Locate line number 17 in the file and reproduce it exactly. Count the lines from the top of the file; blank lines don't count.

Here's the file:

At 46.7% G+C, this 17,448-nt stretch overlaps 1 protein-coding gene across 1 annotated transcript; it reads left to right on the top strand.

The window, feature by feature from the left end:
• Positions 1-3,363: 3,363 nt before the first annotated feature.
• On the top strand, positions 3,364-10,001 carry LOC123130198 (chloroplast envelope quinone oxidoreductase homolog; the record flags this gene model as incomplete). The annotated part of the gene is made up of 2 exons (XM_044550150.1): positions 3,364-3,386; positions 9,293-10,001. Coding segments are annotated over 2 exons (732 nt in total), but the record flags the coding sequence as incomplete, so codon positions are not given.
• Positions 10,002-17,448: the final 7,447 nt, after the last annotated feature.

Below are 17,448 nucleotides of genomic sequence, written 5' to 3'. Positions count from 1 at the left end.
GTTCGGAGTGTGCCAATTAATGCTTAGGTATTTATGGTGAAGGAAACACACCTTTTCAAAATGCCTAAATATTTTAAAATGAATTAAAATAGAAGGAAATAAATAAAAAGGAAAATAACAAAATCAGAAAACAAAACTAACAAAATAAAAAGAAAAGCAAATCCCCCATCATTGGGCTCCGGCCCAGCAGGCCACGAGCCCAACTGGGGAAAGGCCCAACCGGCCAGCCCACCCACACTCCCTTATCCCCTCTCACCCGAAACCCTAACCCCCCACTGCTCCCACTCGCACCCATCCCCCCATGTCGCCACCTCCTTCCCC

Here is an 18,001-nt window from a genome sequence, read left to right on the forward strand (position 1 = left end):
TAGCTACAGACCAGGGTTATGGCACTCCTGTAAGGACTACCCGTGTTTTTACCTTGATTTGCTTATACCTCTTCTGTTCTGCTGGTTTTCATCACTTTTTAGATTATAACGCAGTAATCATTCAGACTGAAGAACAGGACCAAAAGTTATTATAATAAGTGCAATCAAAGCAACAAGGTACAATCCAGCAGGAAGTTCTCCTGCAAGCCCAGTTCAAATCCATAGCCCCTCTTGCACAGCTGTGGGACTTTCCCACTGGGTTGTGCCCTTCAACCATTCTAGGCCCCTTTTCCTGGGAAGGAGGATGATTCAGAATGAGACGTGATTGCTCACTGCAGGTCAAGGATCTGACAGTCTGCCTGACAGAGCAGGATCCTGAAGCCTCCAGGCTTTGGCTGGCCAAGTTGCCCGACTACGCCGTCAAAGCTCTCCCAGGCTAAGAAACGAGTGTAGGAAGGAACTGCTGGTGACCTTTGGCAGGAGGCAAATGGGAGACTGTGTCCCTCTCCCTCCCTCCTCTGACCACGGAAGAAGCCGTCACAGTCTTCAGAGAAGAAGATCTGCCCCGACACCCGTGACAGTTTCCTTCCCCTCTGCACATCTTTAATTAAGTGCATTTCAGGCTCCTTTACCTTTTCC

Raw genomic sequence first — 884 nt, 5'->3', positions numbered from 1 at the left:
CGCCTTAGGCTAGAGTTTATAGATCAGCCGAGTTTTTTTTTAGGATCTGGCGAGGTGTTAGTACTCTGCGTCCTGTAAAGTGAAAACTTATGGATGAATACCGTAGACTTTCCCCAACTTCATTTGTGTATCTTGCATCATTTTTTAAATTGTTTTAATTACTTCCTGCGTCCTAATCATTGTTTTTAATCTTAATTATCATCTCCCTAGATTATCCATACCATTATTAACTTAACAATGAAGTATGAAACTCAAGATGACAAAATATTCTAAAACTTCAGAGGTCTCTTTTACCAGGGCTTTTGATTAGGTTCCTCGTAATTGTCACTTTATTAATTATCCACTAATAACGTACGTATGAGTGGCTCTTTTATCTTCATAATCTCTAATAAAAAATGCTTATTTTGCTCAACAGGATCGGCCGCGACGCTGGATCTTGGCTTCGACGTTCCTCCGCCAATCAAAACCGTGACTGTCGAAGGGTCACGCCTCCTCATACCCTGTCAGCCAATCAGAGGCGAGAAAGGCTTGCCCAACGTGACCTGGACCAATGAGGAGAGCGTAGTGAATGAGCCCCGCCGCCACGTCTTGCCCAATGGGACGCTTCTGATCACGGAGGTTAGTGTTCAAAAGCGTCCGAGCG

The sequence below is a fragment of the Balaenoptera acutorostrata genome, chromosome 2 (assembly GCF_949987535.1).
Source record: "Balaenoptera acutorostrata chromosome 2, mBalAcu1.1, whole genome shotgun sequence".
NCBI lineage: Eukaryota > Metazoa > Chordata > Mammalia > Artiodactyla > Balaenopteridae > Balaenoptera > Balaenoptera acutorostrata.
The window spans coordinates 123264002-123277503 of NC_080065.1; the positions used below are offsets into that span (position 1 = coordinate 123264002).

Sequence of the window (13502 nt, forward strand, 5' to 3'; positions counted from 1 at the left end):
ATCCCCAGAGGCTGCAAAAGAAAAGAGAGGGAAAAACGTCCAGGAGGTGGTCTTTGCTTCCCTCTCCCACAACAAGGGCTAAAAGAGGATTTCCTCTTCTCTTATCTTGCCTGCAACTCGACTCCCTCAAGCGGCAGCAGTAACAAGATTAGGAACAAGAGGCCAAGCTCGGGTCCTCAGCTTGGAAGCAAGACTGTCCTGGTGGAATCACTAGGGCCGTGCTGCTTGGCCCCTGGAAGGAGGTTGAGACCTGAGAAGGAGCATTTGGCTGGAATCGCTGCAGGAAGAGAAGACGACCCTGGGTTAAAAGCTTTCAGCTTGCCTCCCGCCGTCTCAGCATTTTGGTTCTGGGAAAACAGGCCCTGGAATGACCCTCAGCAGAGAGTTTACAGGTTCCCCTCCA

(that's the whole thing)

ATCCCCAGAGGCTGCAAAAGAAAAGAGAGGGAAAAACGTCCAGGAGGTGGTCTTTGCTTCCCTCTCCCACAACAAGGGCTAAAAGAGGATTTCCTCTTCTCTTATCTTGCCTGCAACTCGACTCCCTCAAGCGGCAGCAGTAACAAGATTAGGAACAAGAGGCCAAGCTCGGGTCCTCAGCTTGGAAGCAAGACTGTCCTGGTGGAATCACTAGGGCCGTGCTGCTTGGCCCCTGGAAGGAGGTTGAGACCTGAGAAGGAGCATTTGGCTGGAATCGCTGCAGGAAGAGAAGACGACCCTGGGTTAAAAGCTTTCAGCTTGCCTCCCGCCGTCTCAGCATTTTGGTTCTGGGAAAACAGGCCCTGGAATGACCCTCAGCAGAGAGTTTACAGGTTCCCCTCCA